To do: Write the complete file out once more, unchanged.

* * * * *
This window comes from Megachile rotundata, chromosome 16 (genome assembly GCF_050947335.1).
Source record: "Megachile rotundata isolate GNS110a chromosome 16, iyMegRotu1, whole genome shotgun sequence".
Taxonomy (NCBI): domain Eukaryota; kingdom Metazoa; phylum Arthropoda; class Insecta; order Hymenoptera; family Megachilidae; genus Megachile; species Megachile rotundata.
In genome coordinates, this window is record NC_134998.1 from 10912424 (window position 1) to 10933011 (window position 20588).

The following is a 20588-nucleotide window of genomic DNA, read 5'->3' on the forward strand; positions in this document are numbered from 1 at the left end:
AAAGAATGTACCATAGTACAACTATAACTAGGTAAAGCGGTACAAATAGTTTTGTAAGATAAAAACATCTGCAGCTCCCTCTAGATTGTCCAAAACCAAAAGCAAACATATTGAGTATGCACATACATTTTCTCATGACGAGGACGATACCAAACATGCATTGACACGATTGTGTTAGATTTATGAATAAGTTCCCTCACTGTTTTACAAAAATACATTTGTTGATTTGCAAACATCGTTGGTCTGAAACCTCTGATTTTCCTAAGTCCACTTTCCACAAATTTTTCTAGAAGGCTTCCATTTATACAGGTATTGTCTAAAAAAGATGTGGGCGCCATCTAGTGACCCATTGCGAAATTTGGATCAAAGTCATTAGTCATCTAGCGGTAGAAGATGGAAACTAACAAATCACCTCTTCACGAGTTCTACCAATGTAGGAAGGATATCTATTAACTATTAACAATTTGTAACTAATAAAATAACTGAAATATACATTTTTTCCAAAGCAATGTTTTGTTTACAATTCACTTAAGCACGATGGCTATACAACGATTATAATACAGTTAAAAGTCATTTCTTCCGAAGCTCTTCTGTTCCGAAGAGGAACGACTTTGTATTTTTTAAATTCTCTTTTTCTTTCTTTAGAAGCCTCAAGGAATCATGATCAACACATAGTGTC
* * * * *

This window comes from Megachile rotundata, chromosome 16 (genome assembly GCF_050947335.1).
Source record: "Megachile rotundata isolate GNS110a chromosome 16, iyMegRotu1, whole genome shotgun sequence".
Taxonomy (NCBI): domain Eukaryota; kingdom Metazoa; phylum Arthropoda; class Insecta; order Hymenoptera; family Megachilidae; genus Megachile; species Megachile rotundata.
In genome coordinates, this window is record NC_134998.1 from 10912424 (window position 1) to 10933011 (window position 20588).

The following is a 20588-nucleotide window of genomic DNA, read 5'->3' on the forward strand; positions in this document are numbered from 1 at the left end:
AAAGAATGTACCATAGTACAACTATAACTAGGTAAAGCGGTACAAATAGTTTTGTAAGATAAAAACATCTGCAGCTCCCTCTAGATTGTCCAAAACCAAAAGCAAACATATTGAGTATGCACATACATTTTCTCATGACGAGGACGATACCAAACATGCATTGACACGATTGTGTTAGATTTATGAATAAGTTCCCTCACTGTTTTACAAAAATACATTTGTTGATTTGCAAACATCGTTGGTCTGAAACCTCTGATTTTCCTAAGTCCACTTTCCACAAATTTTTCTAGAAGGCTTCCATTTATACAGGTATTGTCTAAAAAAGATGTGGGCGCCATCTAGTGACCCATTGCGAAATTTGGATCAAAGTCATTAGTCATCTAGCGGTAGAAGATGGAAACTAACAAATCACCTCTTCACGAGTTCTACCAATGTAGGAAGGATATCTATTAACTATTAACAATTTGTAACTAATAAAATAACTGAAATATACATTTTTTCCAAAGCAATGTTTTGTTTACAATTCACTTAAGCACGATGGCTATACAACGATTATAATACAGTTAAAAGTCATTTCTTCCGAAGCTCTTCTGTTCCGAAGAGGAACGACTTTGTATTTTTTAAATTCTCTTTTTCTTTCTTTAGAAGCCTCAAGGAATCATGATCAACACATAGTGTC